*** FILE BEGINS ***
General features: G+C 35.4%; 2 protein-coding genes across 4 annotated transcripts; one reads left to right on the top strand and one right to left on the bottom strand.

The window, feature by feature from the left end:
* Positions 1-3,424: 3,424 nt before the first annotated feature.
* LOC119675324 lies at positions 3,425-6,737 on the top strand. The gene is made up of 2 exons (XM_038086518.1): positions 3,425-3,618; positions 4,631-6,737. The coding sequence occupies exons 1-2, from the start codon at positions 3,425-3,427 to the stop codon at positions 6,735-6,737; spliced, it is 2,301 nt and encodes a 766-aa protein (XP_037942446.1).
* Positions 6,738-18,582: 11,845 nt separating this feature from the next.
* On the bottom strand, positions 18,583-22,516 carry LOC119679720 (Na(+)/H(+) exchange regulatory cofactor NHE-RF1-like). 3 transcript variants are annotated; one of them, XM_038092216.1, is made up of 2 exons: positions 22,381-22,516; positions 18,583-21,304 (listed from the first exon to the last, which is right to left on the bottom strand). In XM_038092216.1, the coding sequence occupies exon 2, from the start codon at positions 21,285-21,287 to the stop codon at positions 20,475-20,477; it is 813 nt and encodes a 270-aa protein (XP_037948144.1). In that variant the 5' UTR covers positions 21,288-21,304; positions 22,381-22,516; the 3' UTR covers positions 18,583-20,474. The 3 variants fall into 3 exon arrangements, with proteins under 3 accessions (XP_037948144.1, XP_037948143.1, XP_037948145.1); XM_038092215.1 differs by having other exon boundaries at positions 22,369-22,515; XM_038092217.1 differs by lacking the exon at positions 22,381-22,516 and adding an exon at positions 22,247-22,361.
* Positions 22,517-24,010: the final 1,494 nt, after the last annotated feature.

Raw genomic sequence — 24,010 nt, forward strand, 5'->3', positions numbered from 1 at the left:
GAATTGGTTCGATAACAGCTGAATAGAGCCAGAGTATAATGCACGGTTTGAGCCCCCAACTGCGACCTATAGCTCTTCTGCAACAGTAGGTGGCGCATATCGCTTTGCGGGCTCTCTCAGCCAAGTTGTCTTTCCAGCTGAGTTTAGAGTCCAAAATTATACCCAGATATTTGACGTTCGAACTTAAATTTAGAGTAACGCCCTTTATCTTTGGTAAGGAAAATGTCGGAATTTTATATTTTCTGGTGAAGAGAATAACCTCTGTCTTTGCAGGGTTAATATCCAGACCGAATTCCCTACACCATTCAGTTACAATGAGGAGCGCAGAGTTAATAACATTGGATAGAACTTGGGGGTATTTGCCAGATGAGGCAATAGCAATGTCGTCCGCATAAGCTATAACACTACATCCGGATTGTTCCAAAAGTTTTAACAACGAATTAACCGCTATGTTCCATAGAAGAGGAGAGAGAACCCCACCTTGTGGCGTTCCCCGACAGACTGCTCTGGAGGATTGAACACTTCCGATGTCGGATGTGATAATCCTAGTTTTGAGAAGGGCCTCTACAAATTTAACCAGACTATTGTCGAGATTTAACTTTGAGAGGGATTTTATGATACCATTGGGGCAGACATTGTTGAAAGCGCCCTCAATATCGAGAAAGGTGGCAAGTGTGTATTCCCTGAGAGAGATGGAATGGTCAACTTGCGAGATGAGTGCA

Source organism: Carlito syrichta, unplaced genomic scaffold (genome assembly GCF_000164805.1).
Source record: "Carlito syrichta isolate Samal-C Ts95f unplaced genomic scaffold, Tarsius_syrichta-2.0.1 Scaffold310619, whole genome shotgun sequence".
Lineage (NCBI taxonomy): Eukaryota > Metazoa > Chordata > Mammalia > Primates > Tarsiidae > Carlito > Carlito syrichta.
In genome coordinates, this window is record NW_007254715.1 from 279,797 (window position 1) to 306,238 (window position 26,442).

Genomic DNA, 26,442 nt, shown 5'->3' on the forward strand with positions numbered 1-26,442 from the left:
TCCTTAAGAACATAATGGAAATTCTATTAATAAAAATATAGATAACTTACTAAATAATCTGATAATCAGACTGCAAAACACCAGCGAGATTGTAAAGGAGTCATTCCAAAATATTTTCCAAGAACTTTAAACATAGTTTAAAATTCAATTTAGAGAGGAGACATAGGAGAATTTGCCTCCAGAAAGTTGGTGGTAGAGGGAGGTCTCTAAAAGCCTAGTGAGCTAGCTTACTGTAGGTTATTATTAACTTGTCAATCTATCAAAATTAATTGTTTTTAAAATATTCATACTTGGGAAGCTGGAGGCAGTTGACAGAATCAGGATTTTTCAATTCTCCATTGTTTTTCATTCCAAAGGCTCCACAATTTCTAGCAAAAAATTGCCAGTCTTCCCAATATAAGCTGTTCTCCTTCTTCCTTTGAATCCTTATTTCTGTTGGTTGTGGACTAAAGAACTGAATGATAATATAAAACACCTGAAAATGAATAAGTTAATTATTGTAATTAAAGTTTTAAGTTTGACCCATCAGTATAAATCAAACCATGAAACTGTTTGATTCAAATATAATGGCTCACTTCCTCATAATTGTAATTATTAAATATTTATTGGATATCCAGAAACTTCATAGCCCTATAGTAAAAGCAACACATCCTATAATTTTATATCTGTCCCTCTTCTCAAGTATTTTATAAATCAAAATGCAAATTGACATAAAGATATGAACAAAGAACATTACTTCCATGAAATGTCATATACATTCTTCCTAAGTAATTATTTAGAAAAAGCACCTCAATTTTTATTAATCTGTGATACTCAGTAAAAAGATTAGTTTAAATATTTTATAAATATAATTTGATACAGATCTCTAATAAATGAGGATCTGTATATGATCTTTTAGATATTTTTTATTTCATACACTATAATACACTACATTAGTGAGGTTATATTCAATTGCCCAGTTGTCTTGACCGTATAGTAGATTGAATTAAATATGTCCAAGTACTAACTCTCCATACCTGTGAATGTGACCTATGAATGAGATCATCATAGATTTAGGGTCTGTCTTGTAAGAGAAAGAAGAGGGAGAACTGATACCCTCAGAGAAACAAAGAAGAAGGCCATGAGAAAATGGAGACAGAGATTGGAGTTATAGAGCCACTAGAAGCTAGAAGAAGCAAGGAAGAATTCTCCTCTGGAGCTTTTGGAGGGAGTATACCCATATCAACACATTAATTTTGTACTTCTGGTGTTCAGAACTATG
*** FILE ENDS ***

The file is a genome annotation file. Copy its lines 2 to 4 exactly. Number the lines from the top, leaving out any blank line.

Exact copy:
The window, feature by feature from the left end:
* Positions 1-3,424: 3,424 nt before the first annotated feature.
* LOC119675324 lies at positions 3,425-6,737 on the top strand. The gene is made up of 2 exons (XM_038086518.1): positions 3,425-3,618; positions 4,631-6,737. The coding sequence occupies exons 1-2, from the start codon at positions 3,425-3,427 to the stop codon at positions 6,735-6,737; spliced, it is 2,301 nt and encodes a 766-aa protein (XP_037942446.1).